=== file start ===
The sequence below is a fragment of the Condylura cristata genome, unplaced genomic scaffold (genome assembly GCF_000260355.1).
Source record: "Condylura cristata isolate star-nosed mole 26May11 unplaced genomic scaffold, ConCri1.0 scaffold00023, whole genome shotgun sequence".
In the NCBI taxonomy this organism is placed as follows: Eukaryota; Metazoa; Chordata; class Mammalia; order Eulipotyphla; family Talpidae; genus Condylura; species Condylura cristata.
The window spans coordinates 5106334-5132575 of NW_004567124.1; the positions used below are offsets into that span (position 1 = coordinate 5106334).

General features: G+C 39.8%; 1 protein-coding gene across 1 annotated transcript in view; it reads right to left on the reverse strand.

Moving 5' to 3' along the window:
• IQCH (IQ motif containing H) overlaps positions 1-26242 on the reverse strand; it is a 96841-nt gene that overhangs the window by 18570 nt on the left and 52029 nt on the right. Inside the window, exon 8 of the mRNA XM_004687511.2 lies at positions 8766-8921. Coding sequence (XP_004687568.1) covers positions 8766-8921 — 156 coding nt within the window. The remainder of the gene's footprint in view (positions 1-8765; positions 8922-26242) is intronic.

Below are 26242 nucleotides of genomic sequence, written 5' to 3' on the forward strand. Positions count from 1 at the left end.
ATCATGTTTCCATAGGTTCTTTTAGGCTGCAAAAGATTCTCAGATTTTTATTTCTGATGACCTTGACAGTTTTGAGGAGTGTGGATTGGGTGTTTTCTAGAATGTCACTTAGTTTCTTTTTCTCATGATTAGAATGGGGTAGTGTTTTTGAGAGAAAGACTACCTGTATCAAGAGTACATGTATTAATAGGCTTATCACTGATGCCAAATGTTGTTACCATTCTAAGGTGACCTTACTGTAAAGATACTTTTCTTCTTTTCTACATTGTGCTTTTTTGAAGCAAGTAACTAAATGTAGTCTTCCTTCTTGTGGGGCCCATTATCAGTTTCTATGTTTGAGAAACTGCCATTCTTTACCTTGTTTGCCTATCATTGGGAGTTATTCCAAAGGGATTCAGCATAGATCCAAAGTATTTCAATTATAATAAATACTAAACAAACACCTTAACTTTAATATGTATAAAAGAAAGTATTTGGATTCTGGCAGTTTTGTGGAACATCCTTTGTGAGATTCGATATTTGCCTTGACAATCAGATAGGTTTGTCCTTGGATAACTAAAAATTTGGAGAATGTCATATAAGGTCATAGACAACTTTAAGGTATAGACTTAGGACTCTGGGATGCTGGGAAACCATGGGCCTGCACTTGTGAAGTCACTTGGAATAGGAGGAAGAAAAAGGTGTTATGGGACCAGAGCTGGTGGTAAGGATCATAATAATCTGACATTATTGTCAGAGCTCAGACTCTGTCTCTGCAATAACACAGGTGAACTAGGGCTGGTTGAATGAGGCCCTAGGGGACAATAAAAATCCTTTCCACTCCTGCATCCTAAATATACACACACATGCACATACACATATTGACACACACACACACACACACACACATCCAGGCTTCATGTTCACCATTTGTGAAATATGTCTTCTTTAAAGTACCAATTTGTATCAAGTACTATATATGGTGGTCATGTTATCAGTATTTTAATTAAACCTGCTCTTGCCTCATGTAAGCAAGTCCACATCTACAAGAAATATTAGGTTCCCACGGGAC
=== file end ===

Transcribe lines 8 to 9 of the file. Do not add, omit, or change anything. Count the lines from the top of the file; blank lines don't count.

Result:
Below are 26242 nucleotides of genomic sequence, written 5' to 3' on the forward strand. Positions count from 1 at the left end.
ATCATGTTTCCATAGGTTCTTTTAGGCTGCAAAAGATTCTCAGATTTTTATTTCTGATGACCTTGACAGTTTTGAGGAGTGTGGATTGGGTGTTTTCTAGAATGTCACTTAGTTTCTTTTTCTCATGATTAGAATGGGGTAGTGTTTTTGAGAGAAAGACTACCTGTATCAAGAGTACATGTATTAATAGGCTTATCACTGATGCCAAATGTTGTTACCATTCTAAGGTGACCTTACTGTAAAGATACTTTTCTTCTTTTCTACATTGTGCTTTTTTGAAGCAAGTAACTAAATGTAGTCTTCCTTCTTGTGGGGCCCATTATCAGTTTCTATGTTTGAGAAACTGCCATTCTTTACCTTGTTTGCCTATCATTGGGAGTTATTCCAAAGGGATTCAGCATAGATCCAAAGTATTTCAATTATAATAAATACTAAACAAACACCTTAACTTTAATATGTATAAAAGAAAGTATTTGGATTCTGGCAGTTTTGTGGAACATCCTTTGTGAGATTCGATATTTGCCTTGACAATCAGATAGGTTTGTCCTTGGATAACTAAAAATTTGGAGAATGTCATATAAGGTCATAGACAACTTTAAGGTATAGACTTAGGACTCTGGGATGCTGGGAAACCATGGGCCTGCACTTGTGAAGTCACTTGGAATAGGAGGAAGAAAAAGGTGTTATGGGACCAGAGCTGGTGGTAAGGATCATAATAATCTGACATTATTGTCAGAGCTCAGACTCTGTCTCTGCAATAACACAGGTGAACTAGGGCTGGTTGAATGAGGCCCTAGGGGACAATAAAAATCCTTTCCACTCCTGCATCCTAAATATACACACACATGCACATACACATATTGACACACACACACACACACACACACATCCAGGCTTCATGTTCACCATTTGTGAAATATGTCTTCTTTAAAGTACCAATTTGTATCAAGTACTATATATGGTGGTCATGTTATCAGTATTTTAATTAAACCTGCTCTTGCCTCATGTAAGCAAGTCCACATCTACAAGAAATATTAGGTTCCCACGGGAC